I haven't been to Kenya for more than ten years and Nairobi has transformed almost beyond recognition in that time, with its glass-fronted skyscrapers and traffic-choked streets.
In fact it was in Kenya that I was first inspired to set up the Ashden Awards for sustainable energy, having toured a boarding school on the outskirts of Nairobi and seen the conditions in which the cooks were cooking and heating water in the school kitchen. Hunched over open fires in a blackened, smoke-filled room next to huge piles of wood, they'd been there since 5am, the food was taking forever to cook and the women complained of eye irritations and respiratory problems.
Contrast that with the cleaner, safer cooking environment that improved cook stoves provide - no smoke to inhale, dramatically reduced eye and lung infections, no dirty clothes, quicker cooking time so no early starts, and a hugely reduced wood bill for the school to pay.
This time around I had the chance to meet with one of our earliest winners from 2001, the Rural Energy Technology Assistance Programme (RETAP), who introduced energy-efficient stoves in schools that cut wood use by up to 75%. I remember thinking at the time, why doesn't every school do this? Now the legislation is in place to ensure that all schools are using safer cleaner stoves so we've come a long way. RETAP made the stoves affordable by setting up a revolving fund for schools to buy them on credit, and pay back from their savings on wood in three years.
It was great to hear from RETAP who have been a leading light in the field and innovator from whom many other stove producers have learnt, and who currently supply approximately half of the stove market in Kenyan schools. At the time of winning their Award, and with the help of the GEF Small Grants Programme, RETAP were also starting to run a woodlot programme to provide schools with fast-growing eucalyptus and other seedlings so that they become self-sufficient in fuelwood. This has helped to transform cooking in schools from a dirty and environmentally destructive activity to one that is closer to CO2 neutral.
Fast forward some ten years and I also had the chance to see the very slick process behind the efficient charcoal-burning Jikokoa™ stove made by BURN Manufacturing, winner of last year's Ashden Clean Energy for Women and Girls Award. The stove itself represents a step-change in the design and efficiency of domestic charcoal-burning cookstoves, dramatically improving the health and wellbeing of its users.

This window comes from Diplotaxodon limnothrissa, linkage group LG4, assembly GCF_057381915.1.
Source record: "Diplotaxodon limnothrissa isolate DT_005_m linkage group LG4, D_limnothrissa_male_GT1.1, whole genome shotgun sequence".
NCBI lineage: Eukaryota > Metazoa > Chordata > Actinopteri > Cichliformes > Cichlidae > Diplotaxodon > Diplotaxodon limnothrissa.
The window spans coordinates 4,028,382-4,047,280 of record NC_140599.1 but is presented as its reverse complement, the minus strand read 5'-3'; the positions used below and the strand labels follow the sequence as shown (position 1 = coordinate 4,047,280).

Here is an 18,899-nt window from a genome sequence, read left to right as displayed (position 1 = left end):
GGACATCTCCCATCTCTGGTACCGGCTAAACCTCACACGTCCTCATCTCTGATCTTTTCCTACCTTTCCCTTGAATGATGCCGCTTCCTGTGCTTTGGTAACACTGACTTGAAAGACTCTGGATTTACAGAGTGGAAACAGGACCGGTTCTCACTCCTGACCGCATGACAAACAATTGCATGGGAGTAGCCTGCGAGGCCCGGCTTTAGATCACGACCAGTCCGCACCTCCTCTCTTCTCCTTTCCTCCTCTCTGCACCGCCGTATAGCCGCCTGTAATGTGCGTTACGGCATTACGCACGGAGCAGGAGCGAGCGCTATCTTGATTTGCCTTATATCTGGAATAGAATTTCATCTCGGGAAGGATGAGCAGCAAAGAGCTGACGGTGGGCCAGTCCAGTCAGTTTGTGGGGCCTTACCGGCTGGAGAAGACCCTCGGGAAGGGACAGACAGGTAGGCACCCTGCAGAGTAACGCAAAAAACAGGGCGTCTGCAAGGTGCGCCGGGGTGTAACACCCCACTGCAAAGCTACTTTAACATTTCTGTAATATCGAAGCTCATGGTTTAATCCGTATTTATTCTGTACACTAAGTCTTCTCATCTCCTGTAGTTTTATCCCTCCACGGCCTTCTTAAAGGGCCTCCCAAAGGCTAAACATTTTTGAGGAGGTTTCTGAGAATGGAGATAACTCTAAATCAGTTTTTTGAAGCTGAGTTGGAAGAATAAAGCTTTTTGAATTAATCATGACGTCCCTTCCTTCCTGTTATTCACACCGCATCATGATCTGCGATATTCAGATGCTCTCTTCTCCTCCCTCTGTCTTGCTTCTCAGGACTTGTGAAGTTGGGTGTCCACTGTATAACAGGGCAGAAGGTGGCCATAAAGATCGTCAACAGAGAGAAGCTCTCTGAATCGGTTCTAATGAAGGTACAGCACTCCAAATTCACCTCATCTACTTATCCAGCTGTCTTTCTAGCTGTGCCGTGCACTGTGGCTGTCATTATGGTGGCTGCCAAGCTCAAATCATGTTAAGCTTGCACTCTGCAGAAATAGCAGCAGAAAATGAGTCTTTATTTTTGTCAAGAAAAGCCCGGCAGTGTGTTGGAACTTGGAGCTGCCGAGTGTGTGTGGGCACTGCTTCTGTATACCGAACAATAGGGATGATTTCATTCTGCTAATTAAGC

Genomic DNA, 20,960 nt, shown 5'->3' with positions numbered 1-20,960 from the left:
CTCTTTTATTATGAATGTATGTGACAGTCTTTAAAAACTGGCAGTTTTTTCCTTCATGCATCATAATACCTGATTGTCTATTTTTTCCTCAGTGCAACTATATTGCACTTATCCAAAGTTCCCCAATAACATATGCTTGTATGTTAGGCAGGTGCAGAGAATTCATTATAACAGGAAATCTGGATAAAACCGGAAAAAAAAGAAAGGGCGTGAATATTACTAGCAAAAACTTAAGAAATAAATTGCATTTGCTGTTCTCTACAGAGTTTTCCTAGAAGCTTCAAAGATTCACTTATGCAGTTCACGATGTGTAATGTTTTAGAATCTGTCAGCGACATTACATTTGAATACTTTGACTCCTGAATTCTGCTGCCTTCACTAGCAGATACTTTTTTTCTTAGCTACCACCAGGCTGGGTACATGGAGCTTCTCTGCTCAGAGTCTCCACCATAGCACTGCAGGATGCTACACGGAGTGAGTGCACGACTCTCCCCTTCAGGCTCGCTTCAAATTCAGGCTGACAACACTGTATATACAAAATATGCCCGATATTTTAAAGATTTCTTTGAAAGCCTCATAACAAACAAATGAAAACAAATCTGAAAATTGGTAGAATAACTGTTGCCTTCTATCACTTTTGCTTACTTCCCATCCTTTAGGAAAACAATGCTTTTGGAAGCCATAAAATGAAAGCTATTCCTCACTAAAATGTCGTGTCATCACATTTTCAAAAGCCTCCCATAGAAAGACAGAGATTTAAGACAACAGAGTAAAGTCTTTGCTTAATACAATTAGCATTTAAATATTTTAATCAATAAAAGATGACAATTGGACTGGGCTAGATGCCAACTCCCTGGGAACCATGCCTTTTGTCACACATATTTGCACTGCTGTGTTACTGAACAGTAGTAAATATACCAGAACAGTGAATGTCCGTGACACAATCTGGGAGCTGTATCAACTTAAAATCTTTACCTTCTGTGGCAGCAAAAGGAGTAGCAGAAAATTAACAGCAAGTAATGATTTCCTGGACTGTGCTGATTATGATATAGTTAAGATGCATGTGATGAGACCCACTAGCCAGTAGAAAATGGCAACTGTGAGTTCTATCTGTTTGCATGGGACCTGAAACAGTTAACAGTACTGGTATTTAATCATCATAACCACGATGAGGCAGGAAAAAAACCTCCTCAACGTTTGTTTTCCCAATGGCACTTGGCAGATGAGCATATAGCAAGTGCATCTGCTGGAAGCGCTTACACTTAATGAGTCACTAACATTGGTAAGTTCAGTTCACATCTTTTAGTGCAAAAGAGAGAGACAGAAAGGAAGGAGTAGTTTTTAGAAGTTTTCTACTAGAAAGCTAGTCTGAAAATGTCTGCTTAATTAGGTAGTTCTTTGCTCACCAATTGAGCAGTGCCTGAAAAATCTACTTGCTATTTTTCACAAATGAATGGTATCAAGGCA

As well as being an aspirational household product, it cuts down on smoke and soot by more than 60% compared to the widely used Kenya ceramic jiko, and significantly reduces the time spent cooking and collecting wood. At around 3500 Kenyan shillings ($35), the initial outlay for BURN's stove is also considerably less than an LPG stove.
An exciting and ambitious business, BURN has a well-run production line with high health and safety standards, great employee engagement, and training and career advancement opportunities, particularly for women who make up over half the workforce. It feels extremely modern and very much at the forefront of a 'new' Kenya.
When Burn won their Award last summer, they had sold 62,000 stoves since starting in 2011. They're now selling 10,000 a month with a new improved longer-lasting version going into production as well as plans to diversify their products and start exporting to Uganda. What was really nice to hear was how BURN had spent the prize money associated with their Award on a series of radio ads that resulted in around 50,000 enquiries which in turn led to an astonishing 95% growth in sales over three months.
BURN Manufacturing and RETAP are just two Ashden winners at the vanguard of a clean energy revolution in Kenya. In the next blog I'll focus on how two of our other Kenyan winners are using advances in technology to help people leapfrog into access to electricity.
This article was first published by The Huffington Post.